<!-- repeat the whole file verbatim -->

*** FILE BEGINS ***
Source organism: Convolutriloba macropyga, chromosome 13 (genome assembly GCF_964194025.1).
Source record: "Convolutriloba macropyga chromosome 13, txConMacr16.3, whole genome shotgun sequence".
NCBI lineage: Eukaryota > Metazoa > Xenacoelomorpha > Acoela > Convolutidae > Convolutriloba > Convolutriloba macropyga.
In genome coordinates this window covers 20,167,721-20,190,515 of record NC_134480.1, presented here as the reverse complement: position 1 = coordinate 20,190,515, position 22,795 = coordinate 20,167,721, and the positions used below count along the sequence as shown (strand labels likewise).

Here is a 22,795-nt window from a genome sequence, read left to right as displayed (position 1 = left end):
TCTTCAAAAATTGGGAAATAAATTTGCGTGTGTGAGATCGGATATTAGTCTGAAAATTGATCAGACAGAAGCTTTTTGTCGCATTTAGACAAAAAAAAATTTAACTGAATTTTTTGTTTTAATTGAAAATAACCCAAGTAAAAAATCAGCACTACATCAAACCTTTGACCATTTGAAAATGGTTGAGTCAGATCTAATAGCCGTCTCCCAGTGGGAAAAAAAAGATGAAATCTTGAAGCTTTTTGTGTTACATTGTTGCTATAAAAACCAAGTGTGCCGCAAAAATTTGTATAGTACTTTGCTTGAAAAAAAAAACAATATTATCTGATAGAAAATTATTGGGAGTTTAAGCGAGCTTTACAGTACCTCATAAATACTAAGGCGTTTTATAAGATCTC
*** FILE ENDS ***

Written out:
Source organism: Convolutriloba macropyga, chromosome 13 (genome assembly GCF_964194025.1).
Source record: "Convolutriloba macropyga chromosome 13, txConMacr16.3, whole genome shotgun sequence".
NCBI lineage: Eukaryota > Metazoa > Xenacoelomorpha > Acoela > Convolutidae > Convolutriloba > Convolutriloba macropyga.
In genome coordinates this window covers 20,167,721-20,190,515 of record NC_134480.1, presented here as the reverse complement: position 1 = coordinate 20,190,515, position 22,795 = coordinate 20,167,721, and the positions used below count along the sequence as shown (strand labels likewise).

Here is a 22,795-nt window from a genome sequence, read left to right as displayed (position 1 = left end):
TCTTCAAAAATTGGGAAATAAATTTGCGTGTGTGAGATCGGATATTAGTCTGAAAATTGATCAGACAGAAGCTTTTTGTCGCATTTAGACAAAAAAAAATTTAACTGAATTTTTTGTTTTAATTGAAAATAACCCAAGTAAAAAATCAGCACTACATCAAACCTTTGACCATTTGAAAATGGTTGAGTCAGATCTAATAGCCGTCTCCCAGTGGGAAAAAAAAGATGAAATCTTGAAGCTTTTTGTGTTACATTGTTGCTATAAAAACCAAGTGTGCCGCAAAAATTTGTATAGTACTTTGCTTGAAAAAAAAAACAATATTATCTGATAGAAAATTATTGGGAGTTTAAGCGAGCTTTACAGTACCTCATAAATACTAAGGCGTTTTATAAGATCTC